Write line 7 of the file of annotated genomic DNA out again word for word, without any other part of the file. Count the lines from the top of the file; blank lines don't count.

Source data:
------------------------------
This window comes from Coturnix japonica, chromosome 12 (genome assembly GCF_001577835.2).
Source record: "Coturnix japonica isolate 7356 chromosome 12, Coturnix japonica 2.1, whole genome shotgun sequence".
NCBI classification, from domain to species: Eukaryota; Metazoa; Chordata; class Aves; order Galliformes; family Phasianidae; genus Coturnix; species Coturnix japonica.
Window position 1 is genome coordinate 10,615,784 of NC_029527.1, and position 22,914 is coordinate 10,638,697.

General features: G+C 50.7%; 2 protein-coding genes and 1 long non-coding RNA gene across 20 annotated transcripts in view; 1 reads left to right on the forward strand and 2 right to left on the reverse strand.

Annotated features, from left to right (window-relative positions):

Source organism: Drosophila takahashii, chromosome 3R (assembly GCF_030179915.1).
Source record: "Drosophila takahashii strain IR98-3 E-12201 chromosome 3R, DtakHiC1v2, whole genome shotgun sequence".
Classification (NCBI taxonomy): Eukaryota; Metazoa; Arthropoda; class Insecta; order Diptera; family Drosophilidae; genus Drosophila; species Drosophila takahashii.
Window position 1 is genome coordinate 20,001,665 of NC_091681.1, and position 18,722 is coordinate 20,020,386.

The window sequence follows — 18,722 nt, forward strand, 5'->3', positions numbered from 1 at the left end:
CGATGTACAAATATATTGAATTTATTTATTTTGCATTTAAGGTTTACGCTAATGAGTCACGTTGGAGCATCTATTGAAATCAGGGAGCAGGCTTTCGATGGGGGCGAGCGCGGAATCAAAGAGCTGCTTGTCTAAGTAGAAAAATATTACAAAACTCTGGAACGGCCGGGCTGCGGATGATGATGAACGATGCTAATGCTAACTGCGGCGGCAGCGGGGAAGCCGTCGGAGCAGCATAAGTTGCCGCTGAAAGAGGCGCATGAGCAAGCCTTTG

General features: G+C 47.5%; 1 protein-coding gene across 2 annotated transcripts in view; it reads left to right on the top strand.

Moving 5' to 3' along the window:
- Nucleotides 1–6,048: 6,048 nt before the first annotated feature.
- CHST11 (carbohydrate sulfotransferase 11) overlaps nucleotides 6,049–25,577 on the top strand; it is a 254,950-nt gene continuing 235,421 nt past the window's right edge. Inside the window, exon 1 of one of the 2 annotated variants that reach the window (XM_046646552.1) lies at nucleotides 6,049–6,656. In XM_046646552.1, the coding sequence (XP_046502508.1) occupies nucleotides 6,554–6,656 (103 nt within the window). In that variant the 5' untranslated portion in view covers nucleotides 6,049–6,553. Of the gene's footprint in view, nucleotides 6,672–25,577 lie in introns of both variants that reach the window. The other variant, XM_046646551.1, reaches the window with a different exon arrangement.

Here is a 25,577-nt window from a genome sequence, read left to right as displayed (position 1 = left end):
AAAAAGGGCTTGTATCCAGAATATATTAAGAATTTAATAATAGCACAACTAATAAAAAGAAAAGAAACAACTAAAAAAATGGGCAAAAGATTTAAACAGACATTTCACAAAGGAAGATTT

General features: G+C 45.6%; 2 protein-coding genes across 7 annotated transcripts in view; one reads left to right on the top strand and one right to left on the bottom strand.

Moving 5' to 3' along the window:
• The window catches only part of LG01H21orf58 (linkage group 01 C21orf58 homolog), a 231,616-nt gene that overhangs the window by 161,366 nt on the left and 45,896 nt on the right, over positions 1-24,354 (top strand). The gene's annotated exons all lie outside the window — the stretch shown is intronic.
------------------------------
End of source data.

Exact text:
Source organism: Drosophila takahashii, chromosome 3R (assembly GCF_030179915.1).